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Recital
STYLUS AND PLAYING FANTASTICUS IN YOUNG'S ORGAN RECITAL
by Paul Blanchard
Sunday, June 25, 2017
Organist Robert Young gave a wonderful tour through the stylus fantasticus (fantastic style) organ literature June 25 playing a recital on the Casavant organ at Church of the Incarnation in Santa Rosa. Mr. Young recently became the organist at the Church and previously served for 20 years as Music D...
Chamber
KODALY DUO TRUMPS POPULAR MENDELSSOHN TRIO AT SLV CONCERT
by Terry McNeill
Wednesday, June 21, 2017
It’s not really a secret, but Sonoma County’s best chamber music series is one without much notoriety or publicity. The concerts at Santa Rosa’s Spring Lake Village programs are only for residents and a few invited guests. Impresario Robert Hayden years ago honed his producer skills as founder of ...
Recital
DEMANDING VIOLIN SONATAS CONQUERED BY BEILMAN-WEISS DUO IN SCHROEDER
by Terry McNeill
Sunday, May 14, 2017
Violinist Benjamin Beilman’s ravishing Mozart performance at last summer’s Weill Hall ChamberFest finale lured an enthusiastic crowd to Schroeder Hall May 14 to hear if his secure virtuosity was up to a program of demanding sonatas. He did not disappoint. With the powerful pianist Orion Weiss in t...
Symphony
SOVIETS INVADE WEILL HALL, TAKE NO PRISONERS
by Steve Osborn
Sunday, May 07, 2017
Bruno Ferrandis may be French, but he excels in Soviet repertoire. His Slavonic expertise was more than amply demonstrated at the Santa Rosa Symphony’s May 7 concert, where the program began joyfully with Khachaturian’s ballet suite from “Masquerade,” surged forward with Prokofiev’s second violin co...
Recital
MASTERFUL PIANISM IN GOODE'S WEILL HALL RECITAL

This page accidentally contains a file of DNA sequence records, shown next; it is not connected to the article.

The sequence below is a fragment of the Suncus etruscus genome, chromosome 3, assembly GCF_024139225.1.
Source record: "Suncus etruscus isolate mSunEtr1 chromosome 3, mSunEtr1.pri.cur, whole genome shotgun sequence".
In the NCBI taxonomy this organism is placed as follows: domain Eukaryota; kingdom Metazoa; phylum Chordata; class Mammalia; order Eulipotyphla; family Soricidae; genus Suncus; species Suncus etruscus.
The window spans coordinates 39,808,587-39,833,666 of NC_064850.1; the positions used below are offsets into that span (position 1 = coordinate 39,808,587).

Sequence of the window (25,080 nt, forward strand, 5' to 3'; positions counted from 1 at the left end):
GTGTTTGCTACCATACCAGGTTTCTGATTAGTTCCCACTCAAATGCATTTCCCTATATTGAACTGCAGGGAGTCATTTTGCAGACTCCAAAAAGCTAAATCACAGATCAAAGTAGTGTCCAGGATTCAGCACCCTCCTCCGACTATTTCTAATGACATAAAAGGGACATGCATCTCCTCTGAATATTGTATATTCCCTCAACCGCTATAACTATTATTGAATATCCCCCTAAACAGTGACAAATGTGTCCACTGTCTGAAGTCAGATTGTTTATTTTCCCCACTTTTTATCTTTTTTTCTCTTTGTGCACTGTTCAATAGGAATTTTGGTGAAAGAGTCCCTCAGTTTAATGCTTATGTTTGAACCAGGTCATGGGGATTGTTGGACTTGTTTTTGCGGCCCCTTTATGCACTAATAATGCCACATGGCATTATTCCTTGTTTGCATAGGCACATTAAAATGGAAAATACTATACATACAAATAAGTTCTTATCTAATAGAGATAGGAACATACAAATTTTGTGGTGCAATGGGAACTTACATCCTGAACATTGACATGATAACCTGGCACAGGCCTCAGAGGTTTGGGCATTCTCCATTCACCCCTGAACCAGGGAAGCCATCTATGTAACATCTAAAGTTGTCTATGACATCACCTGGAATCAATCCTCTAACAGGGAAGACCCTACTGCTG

by Sonia Morse Tubridy
Friday, May 05, 2017
Pianist Richard Goode programmed an evening of treasures May 5 from four great composers, and is an artist of intimacy and intelligence, power and passion, able to go deep and to soar. Hearing Mr. Goode play this literature was a reminder of how music does indeed bridge worlds and time. Bach’s E m...
Recital
ELEGANT ORGAN SALUTE TO THE REFORMATION
by Paul Blanchard
Sunday, April 30, 2017
Organist Jonathan Dimmock presented an April 30 recital in homage to the 500th anniversary of the Reformation, playing Schroeder Hall’s wonderful Brombaugh instrument. Mr. Dimmock is the organist for the San Francisco Symphony, principal organist for the Palace of the Legion of Honor and teaches at...
Chamber
NOTES AND BARS DO NOT A PRISON MAKE
by Nicki Bell
Saturday, April 29, 2017
The Hermitage Piano Trio brought exuberant musicality and sumptuous sound to a packed house April 29 in Occidental's Performing Arts Center for the last concert in the Redwood Arts Council’s 37th season. With a wide interpretive range--from lush to delicate to passionate--these three young Russian v...
Recital
SCHUMANN AND BARTOK HIGHLIGHT BRONFMAN RECITAL IN WEILL
by Lee Ormasa
Friday, April 21, 2017
Those people once addicted to the “Angry Birds” game application likely suffered an auditory flashback during the opening measures of the allegro from Bartok’s Suite, Op. 14, the opening work in Yefim Bronfman’s April 21 recital at Weill Hall. The repetitive opening figures of the Bartok were...
Symphony
HULKING MAHLER "TITAN" AT SO CO PHIL'S SEASON FINALE
by Terry McNeill
Saturday, April 08, 2017
A composer’s first symphony rarely gives a clear indication of what beautiful complexities will follow over the years. Early Mozart and Tchaikovsky are examples, and the big exceptions to this axiom are the “firsts” of Beethoven, Shostakovich and Mahler. Tackling Mahler ‘s D Major Symphony (No. 1,...
Symphony
SANTA ROSA SYMPHONY STAYS CLOSE TO HOME
by Steve Osborn
Sunday, March 26, 2017
Santa Rosa Symphony concerts usually feature high-powered soloists imported from afar, but for their recent “Bring on the Strings” concert set, they stuck close to home, thrusting their principal violin, viola and cello into the limelight. The violinist (Joseph Edelberg) and the violist (Elizabeth P...